Med. Weter. 73 (12), 797-801, 2017

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Mehmet Gultekin, Kerem Ural, Serdar Pasa, Canberk Balikci, Gamze Sevri Ekren Asici
Oxidative status and lipid profile in mono- and co-infection with canine monocytic ehrlichiosis
Vector-borne diseases in dogs are a major health problem of zoonotic importance. Canine monocytic ehrlichiosis (CME) is one of the most common vector-borne infections in dogs. Co-infections with vectorborne diseases are reported to cause more severe pathological effects than mono-infections. The current study investigates the effects of mono- and co-infections with CME on oxidative status and lipid profiles in dogs. Dogs with vector-borne diseases were divided into two groups, mono-infected (n = 22) and co-infected (n = 23) with CME, and compared to a healthy group (n = 20). Double and triple co-infections with other vector-borne diseases included A. phagocytophilum, L. infantum, and D. immitis. The serum lipid profile (high-density lipoprotein (HDL), low-density lipoprotein (LDL), cholesterol, and triglycerides) and the total and individual markers of oxidative status (total antioxidant capacity (TAC), total oxidant status (TOS), malondialdehyde (MDA), paraoxonase (PON-1), and arylesterase (ARE)) were evaluated. Significant decreases in PON-1 and ARE enzyme activities and HDL concentration, as well as increases in TOS level, MDA, LDL, and triglyceride concentrations were determined in both mono- and co-infected groups compared to the healthy control group. No significant differences between the groups were found in the TAC level or cholesterol concentration. In conclusion, alterations in lipid profile and increase in oxidative stress were observed in dogs with CME compared to the healthy control group, however, no significant differences were detected between mono- and co-infected dogs. ...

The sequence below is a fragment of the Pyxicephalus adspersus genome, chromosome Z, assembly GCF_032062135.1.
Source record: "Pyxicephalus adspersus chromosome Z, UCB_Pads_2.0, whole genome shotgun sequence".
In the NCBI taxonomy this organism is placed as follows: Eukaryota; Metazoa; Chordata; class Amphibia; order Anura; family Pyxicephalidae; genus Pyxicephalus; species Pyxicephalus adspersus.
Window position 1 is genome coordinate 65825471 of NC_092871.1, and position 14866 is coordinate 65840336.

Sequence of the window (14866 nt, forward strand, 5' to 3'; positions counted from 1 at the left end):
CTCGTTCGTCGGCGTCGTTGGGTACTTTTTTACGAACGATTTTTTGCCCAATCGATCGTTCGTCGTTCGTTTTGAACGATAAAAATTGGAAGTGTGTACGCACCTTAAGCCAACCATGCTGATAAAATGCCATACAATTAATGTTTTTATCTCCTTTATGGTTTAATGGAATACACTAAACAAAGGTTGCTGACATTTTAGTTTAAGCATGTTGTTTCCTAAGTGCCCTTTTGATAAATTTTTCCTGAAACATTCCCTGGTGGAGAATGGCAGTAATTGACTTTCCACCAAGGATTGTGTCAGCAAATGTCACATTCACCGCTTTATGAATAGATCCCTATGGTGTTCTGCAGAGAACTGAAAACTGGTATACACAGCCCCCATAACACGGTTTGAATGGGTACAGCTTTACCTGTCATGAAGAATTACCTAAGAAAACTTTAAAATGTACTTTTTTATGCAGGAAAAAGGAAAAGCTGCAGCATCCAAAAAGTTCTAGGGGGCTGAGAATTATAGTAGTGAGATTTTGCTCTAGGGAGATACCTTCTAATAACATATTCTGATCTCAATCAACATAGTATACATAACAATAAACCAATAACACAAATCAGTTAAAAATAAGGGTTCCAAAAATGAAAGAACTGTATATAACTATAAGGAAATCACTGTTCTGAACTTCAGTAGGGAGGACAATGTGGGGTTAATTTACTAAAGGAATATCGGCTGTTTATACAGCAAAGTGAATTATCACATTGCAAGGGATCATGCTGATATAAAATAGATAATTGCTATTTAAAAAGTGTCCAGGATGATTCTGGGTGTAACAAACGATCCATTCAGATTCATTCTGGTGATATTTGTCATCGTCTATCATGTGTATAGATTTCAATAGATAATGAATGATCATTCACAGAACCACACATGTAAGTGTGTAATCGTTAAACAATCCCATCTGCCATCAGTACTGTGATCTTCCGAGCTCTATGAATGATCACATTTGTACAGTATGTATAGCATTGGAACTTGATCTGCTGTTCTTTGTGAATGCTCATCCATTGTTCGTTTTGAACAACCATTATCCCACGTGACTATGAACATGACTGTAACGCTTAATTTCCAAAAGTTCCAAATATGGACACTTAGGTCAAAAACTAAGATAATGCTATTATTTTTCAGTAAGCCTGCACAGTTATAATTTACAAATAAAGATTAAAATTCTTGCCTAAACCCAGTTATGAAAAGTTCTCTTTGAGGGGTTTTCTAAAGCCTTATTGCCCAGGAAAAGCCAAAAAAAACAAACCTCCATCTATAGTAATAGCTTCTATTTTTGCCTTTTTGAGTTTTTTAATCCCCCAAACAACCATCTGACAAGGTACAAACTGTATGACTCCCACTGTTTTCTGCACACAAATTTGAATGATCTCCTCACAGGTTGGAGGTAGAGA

Key words: canine monocytic ehrlichiosis, oxidative status, lipid profile, co-infection